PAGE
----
It's the opening day for Expo 2010 Shanghai China , the largest world's fair ever, with a logo from the Chinese character 世 ('world', Chinese "shì") modified to represent three people, with the 2010 date at their feet.
More than 70-100 million people are expected to visit Expo 2010, which runs through October 31, making it a high impact energy event, one that would require a heck of a lot of carbon offsets. In a promotional movie, Expo 2010 presents itself as "a magical world of sustainable development, as a world without traffic jams or pollution." That does, indeed, sound like magical thinking.
I guess it's much better than spending money and energy on war, which is what our world cultures tend to do. Still, there are many back stories involving displacement and exploitation, power moves of the first order.
You can see images of the rather ingenious pavilions at Design Boom, including this Macau Pavilion, which takes the shape of a jade rabbit lantern. Designed by the Chinese firm Carlos Marreiros Architects (such a Chinese name!) this building is wrapped with a double-layer glass membrane, with fluorescent screens on its outer walls. Balloons serve as the head and tail of the "rabbit", which can be moved up and down to attract visitors.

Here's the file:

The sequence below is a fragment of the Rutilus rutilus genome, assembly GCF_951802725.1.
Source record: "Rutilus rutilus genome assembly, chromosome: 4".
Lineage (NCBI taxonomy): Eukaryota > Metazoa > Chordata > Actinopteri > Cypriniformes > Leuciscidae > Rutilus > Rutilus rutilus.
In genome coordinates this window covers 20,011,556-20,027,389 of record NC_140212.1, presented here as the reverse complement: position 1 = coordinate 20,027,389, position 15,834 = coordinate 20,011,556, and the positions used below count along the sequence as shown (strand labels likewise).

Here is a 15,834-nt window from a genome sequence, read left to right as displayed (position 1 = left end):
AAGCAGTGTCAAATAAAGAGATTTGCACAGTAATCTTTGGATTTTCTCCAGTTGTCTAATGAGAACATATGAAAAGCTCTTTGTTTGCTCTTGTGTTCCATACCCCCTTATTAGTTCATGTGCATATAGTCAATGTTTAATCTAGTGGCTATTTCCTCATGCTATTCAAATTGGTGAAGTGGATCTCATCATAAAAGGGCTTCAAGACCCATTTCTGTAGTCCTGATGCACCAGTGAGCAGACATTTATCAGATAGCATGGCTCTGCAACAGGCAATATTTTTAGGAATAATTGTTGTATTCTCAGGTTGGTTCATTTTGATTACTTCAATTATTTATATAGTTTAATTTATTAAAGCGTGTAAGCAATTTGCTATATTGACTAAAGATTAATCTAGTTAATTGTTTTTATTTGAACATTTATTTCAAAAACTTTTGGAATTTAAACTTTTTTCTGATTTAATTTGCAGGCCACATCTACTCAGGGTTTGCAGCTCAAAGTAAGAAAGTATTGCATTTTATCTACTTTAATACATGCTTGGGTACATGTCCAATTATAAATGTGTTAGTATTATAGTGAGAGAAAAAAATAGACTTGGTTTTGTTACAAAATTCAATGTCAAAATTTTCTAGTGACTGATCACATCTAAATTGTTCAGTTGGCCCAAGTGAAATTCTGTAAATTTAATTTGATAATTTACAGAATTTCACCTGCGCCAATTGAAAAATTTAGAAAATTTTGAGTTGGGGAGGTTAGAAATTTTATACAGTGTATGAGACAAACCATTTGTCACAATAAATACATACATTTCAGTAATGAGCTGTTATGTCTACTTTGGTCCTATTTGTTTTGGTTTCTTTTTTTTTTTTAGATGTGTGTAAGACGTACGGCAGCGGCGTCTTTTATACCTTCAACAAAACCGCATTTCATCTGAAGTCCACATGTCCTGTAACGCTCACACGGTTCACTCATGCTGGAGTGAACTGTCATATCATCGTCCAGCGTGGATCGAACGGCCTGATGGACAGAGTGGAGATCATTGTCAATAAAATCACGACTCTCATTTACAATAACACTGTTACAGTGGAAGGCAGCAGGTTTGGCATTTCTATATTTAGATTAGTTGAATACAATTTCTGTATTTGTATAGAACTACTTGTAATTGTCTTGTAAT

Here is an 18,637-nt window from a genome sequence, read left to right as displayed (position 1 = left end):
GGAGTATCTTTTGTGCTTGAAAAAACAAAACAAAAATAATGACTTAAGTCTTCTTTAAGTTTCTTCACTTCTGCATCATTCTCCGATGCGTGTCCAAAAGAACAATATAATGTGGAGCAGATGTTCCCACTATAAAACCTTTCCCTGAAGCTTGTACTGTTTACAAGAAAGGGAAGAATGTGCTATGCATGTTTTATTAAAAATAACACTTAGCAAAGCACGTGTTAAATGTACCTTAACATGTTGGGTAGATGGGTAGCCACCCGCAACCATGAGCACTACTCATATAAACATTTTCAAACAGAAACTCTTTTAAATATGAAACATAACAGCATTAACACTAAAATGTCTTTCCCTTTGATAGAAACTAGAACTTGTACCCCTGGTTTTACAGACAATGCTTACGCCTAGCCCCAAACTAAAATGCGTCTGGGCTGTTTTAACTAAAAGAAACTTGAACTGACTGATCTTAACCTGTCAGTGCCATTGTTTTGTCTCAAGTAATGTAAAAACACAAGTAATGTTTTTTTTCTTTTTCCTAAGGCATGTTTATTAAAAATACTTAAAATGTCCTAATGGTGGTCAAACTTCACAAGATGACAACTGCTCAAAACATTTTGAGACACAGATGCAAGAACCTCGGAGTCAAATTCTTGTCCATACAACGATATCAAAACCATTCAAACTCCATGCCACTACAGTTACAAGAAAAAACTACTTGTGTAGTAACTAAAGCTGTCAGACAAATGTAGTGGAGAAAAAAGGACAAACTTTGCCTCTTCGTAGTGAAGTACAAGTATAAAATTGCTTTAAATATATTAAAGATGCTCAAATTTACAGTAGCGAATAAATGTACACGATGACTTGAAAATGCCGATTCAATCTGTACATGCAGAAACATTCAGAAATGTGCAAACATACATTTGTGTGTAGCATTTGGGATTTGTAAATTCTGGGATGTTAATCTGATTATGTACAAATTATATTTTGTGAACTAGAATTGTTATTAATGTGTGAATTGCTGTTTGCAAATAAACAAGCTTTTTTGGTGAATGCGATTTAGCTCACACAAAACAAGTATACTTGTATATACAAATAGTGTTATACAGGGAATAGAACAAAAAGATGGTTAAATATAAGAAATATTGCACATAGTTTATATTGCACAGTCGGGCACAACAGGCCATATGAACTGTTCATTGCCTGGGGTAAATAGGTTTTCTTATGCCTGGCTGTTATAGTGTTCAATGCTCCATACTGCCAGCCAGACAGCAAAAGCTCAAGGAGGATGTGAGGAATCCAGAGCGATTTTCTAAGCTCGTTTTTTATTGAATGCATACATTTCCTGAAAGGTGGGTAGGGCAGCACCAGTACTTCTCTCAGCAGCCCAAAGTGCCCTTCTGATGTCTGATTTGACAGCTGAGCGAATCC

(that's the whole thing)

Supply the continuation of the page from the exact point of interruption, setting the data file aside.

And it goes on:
The Macau Pavilion is constructed from recyclable materials, with solar power panels and rain collection systems. The design was inspired by rabbit lanterns popular during the mid-autumn festival in south China in ancient times. I have to say that while I find it to be in some ways "delightful" (and would love to see it in a Pixar movie), this construction reminds me more of a take-out container for some kind of fast food item. Not so sure about it as a livable or workable habitat – it's pretty sterile.
A good source for news about Expo 2010 has been DW World DE Deutsche Welle, where there was a piece about a month ago about the last minute chaos of construction. Since 2000, 18,000 families have been evicted, often without compensation, to make way for the Expo, and historic sections of Shanghai have been razed. One result was the expansion of the Shanghai housing rights movement, which is largely led by women.
Another essay at Deutsche Welle, by social development expert Dr. Doris Fischer, considers some of the social ironies of an event on this scale. Fischer argues that "the challenges facing China's big cities are in some ways strikingly similar to topics and visions addressed by legendary science fiction silent film Metropolis":
The Expo is a global event, not only representing China. Still the motto seems to especially address the challenges posed by China's metropolis. Will the exhibition live up to the expectation of the motto? ["Better City, Better Life"] Or will we just see another futuristic view of cities, the beautiful part, blinding out the ”underground” workforce and machinery that may be needed to keep the wealthy and shiny part running?Amnesty International has also reported on the emptiness of the motto "Better City, Better Life" to those housing activists who have been held in incommunicado detention for protesting eviction from their homes. You can call for their release here: please do, especially before participating in any global utopian enthusiasm for Expo 2010.